By Karl Brown
It was nearly 2,000 years ago that Julius Caesar defiantly marched his army to the edge of the Rubicon river; made his famous declaration ‘alea yacta est’ (the die has been cast); and waded across the shallows and into an historic conflict.
Here in Western Australia, we sit on the precipice of an unprecedented and potentially irreversible decision in our state’s history.
We have marched up to the bank of our own Rubicon – the crossing of which would leave Western Australia a more dangerous place to call home for tens of thousands of its most vulnerable citizens.
At the core of this piece of proposed legislation is the assertion that – at certain times and under certain circumstances – it should be legally (and morally) permissible for an innocent person to be killed by another.
Such a claim is fundamentally incompatible with the value of human life at all stages, and is certainly not in the best interests of society as a whole.
In the interest of ‘freedom and choice’, this Bill proposes to remove one of the cornerstones of civilisation, while simultaneously claiming that it will have no unintended consequences.
It doesn’t take a structural engineer to tell you that such a claim is (at best) misguided or ignorant…and undoubtedly dangerous.
The process of removing such a foundation stone may well be careful; it may be popular with constituents, and it may be motivated by the best of intentions – but it remains fundamentally dangerous and socially irresponsible.
Once such a critical societal stone is removed, a foundational protection in our society disappears with it.
In our own Judeo-Christian tradition, we are bound by (and freed by) living out the Ten Commandments.
These commandments are certainly applicable for individuals, but they were originally delivered to a people who were in the process of being forged as a nation. These commandments are (directly or indirectly) fundamental to many societies across the globe, and yet this bill seeks to make ‘thou shalt not kill’, itself a categorical directive, into a situational or circumstantial one. Such a departure from ancient social wisdom is much larger than a simple transgression against a particular religious code – it undermines what makes a good society, and defies the wisdom passed on through the centuries of how groups of people function and thrive together.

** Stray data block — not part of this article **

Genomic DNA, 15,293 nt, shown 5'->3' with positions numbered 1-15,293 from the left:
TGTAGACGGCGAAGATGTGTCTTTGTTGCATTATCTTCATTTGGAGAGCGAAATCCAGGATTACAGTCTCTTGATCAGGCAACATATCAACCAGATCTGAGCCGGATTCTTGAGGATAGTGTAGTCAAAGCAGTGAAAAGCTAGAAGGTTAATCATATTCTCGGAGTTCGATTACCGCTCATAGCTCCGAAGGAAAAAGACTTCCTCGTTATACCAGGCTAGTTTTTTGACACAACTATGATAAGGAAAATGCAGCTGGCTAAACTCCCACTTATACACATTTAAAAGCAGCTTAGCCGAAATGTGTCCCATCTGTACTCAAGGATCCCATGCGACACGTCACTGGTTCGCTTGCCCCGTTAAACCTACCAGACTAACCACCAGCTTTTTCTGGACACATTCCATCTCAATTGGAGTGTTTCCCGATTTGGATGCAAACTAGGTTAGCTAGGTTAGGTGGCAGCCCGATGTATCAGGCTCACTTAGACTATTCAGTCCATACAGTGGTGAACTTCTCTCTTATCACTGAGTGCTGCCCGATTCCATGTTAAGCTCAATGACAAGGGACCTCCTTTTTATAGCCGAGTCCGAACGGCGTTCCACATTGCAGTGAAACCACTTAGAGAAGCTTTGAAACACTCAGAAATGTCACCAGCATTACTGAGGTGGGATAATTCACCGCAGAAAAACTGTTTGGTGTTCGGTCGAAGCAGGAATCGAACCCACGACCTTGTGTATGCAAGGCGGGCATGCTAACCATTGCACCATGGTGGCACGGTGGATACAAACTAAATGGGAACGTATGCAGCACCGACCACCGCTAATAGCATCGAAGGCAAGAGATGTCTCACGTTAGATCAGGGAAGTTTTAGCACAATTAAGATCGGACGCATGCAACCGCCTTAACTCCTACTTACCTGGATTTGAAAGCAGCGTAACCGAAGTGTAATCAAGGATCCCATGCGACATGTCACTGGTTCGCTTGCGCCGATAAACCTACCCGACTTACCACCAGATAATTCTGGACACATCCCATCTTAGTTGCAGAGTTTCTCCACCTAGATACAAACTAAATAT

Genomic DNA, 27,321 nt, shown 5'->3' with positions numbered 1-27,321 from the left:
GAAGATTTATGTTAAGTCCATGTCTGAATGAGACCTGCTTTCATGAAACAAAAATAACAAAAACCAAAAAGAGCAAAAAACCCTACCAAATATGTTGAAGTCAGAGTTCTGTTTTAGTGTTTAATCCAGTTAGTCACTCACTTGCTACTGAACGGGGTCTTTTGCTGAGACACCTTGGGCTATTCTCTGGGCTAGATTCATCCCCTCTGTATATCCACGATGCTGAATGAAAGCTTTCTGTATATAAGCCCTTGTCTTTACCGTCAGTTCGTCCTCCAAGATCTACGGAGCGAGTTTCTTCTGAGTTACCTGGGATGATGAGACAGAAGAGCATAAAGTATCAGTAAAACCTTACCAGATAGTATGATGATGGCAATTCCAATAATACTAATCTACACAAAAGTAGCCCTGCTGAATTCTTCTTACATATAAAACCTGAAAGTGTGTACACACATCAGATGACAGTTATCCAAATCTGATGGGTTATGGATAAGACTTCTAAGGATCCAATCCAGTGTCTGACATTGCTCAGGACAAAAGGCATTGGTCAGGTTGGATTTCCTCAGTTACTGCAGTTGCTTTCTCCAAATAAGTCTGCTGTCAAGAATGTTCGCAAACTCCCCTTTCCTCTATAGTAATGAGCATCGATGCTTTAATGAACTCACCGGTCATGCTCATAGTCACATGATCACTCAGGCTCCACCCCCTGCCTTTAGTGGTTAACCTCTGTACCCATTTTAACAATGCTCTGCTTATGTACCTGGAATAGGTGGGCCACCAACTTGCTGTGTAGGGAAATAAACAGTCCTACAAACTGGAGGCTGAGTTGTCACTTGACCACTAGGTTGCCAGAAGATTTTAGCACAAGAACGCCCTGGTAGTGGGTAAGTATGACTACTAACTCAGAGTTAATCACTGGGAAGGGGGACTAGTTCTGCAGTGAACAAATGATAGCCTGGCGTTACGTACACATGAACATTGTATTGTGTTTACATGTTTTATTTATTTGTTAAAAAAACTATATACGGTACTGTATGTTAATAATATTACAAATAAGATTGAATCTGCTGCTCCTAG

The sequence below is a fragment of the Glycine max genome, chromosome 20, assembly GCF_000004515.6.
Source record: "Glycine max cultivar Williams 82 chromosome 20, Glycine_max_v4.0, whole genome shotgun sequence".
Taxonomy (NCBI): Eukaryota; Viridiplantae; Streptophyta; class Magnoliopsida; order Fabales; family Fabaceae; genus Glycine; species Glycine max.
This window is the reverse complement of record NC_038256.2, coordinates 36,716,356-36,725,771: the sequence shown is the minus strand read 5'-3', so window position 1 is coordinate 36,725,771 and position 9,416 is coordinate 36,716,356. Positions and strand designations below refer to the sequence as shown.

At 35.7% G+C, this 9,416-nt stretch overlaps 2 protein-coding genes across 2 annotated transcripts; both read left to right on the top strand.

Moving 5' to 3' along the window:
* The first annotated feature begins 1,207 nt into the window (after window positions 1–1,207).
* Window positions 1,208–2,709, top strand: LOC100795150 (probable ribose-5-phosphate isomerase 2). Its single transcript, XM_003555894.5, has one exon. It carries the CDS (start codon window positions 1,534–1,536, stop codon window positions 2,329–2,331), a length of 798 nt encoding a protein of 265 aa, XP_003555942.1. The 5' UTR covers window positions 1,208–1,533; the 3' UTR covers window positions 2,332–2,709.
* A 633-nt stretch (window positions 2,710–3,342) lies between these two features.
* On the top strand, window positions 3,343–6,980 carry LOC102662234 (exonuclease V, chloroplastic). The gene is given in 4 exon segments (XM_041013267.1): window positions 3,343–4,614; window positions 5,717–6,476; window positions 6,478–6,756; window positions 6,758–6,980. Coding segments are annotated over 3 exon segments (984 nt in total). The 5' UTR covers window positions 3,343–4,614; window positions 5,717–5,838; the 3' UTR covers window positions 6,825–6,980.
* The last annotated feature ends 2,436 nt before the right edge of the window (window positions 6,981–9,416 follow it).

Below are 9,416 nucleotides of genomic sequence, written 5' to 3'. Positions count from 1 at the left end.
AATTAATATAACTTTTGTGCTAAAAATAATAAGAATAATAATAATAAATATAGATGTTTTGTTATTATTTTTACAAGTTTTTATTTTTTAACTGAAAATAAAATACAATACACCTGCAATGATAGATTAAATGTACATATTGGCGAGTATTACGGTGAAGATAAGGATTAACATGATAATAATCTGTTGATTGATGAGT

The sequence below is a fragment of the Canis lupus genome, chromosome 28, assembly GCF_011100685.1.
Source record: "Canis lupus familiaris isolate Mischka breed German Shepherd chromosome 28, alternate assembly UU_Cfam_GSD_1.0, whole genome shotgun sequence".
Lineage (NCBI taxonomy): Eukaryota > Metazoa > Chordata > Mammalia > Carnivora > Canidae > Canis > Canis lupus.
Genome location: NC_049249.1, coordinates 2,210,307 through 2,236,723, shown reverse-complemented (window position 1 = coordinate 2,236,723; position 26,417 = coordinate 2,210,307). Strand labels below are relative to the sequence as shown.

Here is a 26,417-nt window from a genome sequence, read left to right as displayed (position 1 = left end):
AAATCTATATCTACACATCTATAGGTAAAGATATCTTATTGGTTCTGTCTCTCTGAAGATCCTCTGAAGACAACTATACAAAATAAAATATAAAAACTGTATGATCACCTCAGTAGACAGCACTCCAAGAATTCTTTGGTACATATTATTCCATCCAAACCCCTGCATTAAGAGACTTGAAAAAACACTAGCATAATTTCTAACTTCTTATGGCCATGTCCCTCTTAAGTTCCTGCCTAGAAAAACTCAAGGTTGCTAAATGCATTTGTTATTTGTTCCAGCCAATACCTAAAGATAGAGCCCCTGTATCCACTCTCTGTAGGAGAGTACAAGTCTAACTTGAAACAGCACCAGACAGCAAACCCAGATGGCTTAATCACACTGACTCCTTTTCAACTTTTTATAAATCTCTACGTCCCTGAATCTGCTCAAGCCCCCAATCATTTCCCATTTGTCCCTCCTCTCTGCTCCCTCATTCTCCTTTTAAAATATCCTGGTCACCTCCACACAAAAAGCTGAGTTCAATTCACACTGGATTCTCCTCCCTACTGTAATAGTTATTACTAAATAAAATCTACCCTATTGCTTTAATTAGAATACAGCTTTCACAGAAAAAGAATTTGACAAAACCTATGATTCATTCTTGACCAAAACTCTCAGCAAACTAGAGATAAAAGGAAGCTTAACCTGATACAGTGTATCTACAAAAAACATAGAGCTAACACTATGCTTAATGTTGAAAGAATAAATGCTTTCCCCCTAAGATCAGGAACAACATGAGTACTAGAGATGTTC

Turning our attention towards our specific bill here in WA – it has been heralded publicly, as well as during the recent Legislative Assembly debate period, that the bill contains ‘102 safeguards’, and therefore represents the highest possible level of safety for those members of our society who would be placed at greater risk by its passing. I feel it important to state very strongly at this juncture that the WA bill is objectively less safe than the Victorian VAD Bill (passed in 2017), which in itself is deeply flawed – and that a significant number of the 102 safeguards are nothing more than procedural or administrative in nature.
But this is the inherent challenge of legislating something of this nature. You cannot just tinker around the edges of such a fundamental social shift.
It doesn’t matter what type of conciliatory red tape is wrapped around such a regime to ease its passage – it fundamentally cannot be made safe.
One only needs to look across the seas at each and every legislature who has cast their own die and waded into these waters to see that euthanasia and assisted suicide laws continue to leave a legacy of wrongful deaths and broken families, despite each government’s best efforts to prevent this.
This is what a society signs up for when it agrees to support euthanasia and assisted suicide legislation.
There is not a single jurisdiction that has got it right so far, and one feels that it would be the height of hubris to claim that we might be the first.
The consequences of getting it wrong are permanent and irreparable, and the research confirms that wrongful deaths go hand in hand with VAD.
Upon reflection, I find it particularly perplexing that those who support assisted suicide and euthanasia have framed this bill as ‘compassionate’.
I do not say this to doubt their motives, or to suggest that they are not acting in good faith, but rather to question their understanding of the word itself. The very definition of ‘compassion’ means to suffer with – which is the exact opposite of what happens under a VAD regime.
To put it simply – you don’t suffer with someone by prematurely ending his or her life. If we as Western Australians strive to be a truly compassionate society, we will progress toward this by building on the life-affirming foundation stones that we have been entrusted with – not by removing them.
Karl Brown is a leadership, management, and strategy consultant based in Perth, Western Australia. He is a course coordinator in the School of Business at The University of Notre Dame in Fremantle, and has been actively involved in opposing VAD legislation as part of the Care for Life team.